Surgery Saves Toddler With Rare Heart Defect From Needing a Transplant

Zoey Jones, 3, has spent more than half her life in the hospital.

ByGillian Mohney
February 15, 2016, 1:22 PM

— -- One 3-year-old girl is defying the odds after a rare birth defect left her at risk of needing a heart and lung transplant.

Zoey Jones's heart was not pumping enough blood to her lungs. She had her first life-saving surgery to treat the defect when she was just 90 days old. All together, she's had 13 surgeries and experienced five strokes and seven cardiac arrests as a result of the defect.

"She's spent more than half of her life in the hospital," her mother Tori Goddard said in a video released by the Nationwide Children's Hospital in Columbus, Ohio, last week.

Last year, the family's first hospital in Nashville, Tennessee, told them there was nothing else they could do for the girl and referred them to Nationwide Children's Hospital.

"Her heart function was so bad and her lungs weren't doing well either," her mother recalled.

Goddard connected with doctors at Nationwide Children's Hospital. At first, they thought that Zoey would need a double heart and lung transplant, a rare procedure made more difficult by a lack of pediatric donors.

But Dr. Darren Berman, co-director of Cardiac Catheterization and Interventional Therapy at The Heart Center at Nationwide Children’s, said doctors made a surprising discovery after running a number of tests: A plug could help relieve blood pressure on the arteries in her lungs, meaning Zoey would not need a lung transplant after all.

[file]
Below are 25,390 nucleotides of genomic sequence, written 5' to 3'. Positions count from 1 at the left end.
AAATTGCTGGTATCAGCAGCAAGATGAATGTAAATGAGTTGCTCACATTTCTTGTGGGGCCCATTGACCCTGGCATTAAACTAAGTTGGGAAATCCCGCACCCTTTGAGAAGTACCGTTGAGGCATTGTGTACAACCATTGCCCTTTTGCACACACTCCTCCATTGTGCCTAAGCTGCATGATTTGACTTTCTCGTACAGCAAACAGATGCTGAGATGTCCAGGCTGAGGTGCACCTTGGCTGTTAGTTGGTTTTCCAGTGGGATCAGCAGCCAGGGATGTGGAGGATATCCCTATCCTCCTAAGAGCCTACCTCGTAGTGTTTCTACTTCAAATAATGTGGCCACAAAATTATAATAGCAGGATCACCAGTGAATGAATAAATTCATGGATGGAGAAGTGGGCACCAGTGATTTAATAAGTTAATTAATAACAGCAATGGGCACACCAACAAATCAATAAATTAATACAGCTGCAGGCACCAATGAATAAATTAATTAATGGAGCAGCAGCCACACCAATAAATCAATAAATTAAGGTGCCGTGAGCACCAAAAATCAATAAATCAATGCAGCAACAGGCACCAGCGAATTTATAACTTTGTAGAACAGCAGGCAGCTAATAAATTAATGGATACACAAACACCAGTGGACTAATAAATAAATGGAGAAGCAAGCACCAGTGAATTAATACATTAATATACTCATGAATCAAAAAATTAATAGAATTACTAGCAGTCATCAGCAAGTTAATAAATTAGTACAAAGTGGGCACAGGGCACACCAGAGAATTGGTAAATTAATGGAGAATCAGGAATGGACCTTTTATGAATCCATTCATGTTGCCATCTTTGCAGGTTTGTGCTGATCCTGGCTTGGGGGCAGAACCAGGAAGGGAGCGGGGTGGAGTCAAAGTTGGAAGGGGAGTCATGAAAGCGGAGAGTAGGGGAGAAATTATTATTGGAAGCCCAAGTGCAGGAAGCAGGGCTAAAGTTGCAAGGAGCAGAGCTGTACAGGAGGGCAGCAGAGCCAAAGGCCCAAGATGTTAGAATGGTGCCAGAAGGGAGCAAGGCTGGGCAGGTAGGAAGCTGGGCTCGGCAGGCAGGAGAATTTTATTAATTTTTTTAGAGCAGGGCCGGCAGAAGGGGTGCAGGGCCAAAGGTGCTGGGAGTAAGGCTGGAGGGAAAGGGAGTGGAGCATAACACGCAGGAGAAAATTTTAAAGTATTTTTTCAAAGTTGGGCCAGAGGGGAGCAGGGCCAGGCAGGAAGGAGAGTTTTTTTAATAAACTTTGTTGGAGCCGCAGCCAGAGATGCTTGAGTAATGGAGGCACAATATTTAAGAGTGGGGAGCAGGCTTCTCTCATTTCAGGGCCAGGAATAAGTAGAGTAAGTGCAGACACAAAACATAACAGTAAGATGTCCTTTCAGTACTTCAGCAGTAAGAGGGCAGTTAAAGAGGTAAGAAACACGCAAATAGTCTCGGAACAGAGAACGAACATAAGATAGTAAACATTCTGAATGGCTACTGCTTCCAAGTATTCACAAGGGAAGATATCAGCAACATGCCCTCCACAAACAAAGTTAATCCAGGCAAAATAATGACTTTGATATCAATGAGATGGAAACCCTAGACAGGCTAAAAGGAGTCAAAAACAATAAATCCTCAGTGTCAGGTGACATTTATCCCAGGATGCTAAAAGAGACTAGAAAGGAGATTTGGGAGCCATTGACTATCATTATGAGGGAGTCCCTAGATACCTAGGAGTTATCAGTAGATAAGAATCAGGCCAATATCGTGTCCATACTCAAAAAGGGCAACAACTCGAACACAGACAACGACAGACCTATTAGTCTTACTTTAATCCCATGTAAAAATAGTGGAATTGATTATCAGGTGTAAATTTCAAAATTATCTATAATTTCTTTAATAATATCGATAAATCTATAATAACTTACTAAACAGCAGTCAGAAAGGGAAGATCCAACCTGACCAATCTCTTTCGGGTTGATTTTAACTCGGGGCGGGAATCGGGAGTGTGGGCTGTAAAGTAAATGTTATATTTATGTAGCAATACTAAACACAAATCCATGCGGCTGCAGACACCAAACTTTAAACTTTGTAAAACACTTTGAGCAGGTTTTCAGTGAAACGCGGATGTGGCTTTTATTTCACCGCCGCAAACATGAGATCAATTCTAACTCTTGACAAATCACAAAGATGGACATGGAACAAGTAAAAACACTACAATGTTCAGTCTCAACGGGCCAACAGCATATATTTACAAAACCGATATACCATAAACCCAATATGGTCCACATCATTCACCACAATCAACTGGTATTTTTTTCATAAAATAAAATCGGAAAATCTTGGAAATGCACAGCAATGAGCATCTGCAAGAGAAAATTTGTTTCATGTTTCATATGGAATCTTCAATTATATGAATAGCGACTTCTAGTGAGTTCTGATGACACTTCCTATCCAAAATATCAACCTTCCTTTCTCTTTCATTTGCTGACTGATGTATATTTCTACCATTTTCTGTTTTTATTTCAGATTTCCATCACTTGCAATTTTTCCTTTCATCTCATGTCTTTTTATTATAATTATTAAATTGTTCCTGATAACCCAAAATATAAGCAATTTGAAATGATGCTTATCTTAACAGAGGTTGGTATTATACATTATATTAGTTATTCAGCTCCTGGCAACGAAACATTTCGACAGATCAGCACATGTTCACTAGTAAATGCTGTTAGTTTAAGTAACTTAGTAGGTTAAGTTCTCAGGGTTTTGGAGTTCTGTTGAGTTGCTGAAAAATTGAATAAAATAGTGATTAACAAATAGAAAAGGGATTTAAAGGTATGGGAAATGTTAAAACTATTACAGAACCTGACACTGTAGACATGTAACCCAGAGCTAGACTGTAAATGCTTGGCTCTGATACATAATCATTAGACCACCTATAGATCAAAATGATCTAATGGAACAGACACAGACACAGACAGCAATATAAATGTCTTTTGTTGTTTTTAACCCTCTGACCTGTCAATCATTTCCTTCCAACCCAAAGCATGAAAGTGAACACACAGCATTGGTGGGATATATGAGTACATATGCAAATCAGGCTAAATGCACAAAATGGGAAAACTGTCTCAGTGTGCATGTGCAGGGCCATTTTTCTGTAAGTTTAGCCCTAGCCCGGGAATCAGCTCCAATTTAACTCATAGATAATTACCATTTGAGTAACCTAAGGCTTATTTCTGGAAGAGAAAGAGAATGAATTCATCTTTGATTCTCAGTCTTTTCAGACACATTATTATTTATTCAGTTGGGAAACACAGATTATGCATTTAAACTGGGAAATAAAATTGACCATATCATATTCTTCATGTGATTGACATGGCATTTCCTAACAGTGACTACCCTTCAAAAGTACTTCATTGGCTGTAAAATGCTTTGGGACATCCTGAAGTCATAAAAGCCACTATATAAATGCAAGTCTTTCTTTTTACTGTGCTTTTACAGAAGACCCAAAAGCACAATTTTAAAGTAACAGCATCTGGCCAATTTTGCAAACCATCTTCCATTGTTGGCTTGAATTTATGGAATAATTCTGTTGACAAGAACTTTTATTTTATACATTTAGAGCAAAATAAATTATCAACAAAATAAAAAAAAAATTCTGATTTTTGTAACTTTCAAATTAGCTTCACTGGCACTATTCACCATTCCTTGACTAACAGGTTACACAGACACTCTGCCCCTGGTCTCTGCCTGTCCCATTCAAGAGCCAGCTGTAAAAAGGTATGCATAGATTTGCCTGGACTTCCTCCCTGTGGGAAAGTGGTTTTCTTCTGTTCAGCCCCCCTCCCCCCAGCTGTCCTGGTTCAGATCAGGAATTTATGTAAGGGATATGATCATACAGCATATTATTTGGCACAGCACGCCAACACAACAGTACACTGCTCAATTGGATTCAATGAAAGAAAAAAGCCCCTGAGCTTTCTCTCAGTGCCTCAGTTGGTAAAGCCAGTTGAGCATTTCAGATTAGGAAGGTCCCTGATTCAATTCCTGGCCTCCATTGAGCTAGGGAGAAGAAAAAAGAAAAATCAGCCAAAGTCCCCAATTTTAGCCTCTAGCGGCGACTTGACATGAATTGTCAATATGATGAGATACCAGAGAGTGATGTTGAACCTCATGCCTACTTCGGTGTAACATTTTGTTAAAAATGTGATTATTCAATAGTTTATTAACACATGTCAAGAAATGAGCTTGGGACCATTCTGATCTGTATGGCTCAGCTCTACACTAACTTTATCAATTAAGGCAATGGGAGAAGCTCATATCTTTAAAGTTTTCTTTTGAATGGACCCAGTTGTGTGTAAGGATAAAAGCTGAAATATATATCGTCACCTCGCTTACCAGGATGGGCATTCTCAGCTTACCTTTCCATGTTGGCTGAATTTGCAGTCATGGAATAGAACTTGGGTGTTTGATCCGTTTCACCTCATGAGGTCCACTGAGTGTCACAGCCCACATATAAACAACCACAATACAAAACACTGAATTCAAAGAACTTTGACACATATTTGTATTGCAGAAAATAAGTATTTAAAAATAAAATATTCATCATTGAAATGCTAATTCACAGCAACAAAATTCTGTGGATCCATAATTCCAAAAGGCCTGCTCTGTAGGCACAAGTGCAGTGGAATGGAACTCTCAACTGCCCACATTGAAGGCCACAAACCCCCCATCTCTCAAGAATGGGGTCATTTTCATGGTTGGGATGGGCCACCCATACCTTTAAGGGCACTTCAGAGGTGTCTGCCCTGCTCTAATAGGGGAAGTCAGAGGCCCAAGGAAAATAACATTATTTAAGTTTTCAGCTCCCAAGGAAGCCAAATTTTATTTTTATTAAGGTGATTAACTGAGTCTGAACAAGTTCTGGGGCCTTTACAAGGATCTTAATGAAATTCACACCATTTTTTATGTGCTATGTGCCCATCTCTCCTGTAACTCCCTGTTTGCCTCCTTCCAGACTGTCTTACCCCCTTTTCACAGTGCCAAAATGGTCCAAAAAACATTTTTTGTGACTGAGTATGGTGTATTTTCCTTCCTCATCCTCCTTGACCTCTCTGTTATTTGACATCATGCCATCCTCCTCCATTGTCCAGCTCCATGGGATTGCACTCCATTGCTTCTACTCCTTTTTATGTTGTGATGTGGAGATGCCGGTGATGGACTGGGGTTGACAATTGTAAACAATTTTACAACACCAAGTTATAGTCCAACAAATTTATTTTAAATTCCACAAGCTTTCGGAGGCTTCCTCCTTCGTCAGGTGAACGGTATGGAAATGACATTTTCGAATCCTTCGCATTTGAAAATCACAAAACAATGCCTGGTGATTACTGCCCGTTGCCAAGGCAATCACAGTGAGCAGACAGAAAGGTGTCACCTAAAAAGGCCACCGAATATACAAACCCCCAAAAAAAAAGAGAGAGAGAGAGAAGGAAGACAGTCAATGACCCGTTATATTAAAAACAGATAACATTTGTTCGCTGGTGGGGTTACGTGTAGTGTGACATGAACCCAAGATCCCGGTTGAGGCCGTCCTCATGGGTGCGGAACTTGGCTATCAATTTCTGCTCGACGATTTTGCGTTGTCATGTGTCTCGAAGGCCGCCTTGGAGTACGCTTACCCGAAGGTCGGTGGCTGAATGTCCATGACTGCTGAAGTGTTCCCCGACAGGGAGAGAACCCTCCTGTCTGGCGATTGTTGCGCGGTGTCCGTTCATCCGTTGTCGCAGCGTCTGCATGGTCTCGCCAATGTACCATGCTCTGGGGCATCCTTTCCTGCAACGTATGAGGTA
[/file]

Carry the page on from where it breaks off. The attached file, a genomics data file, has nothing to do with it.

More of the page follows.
They also realized that healthy lungs meant she might be able to have a surgery to stabilize her heart. After using catheterization to help relieve pressure on her lungs, doctors operated to redirect blood flow and save Zoey from a heart transplant.

"Finding something like this is extraordinarily rare and being able to help her in the way that we did really, I think, altered her life course," Berman said in the video.

Although Zoey still faces a few procedures, doctors are hopeful about her recovery.

“Her progress lately has been amazing. Since we had her heart surgery, she has learned to walk by herself, and doctors told us she would never walk, and she’s walking unassisted now,” said Goddard.

While Zoey is still on a ventilator to help her breathe, Goddard said they are working on having her breathe without relying on machines.

“We have been able to wean her vent significantly, up to the point now where we’re actually starting to come off of it," she said.

The operations went so well that Zoey was home in 10 days rather than the expected two months.

Goddard said that Zoey's defect hasn't slowed her down and that she's living up to the meaning of her name.

"It’s Greek," Goddard said of her daughter's name. "It means life and she is full of life so it’s a very appropriate name for her."

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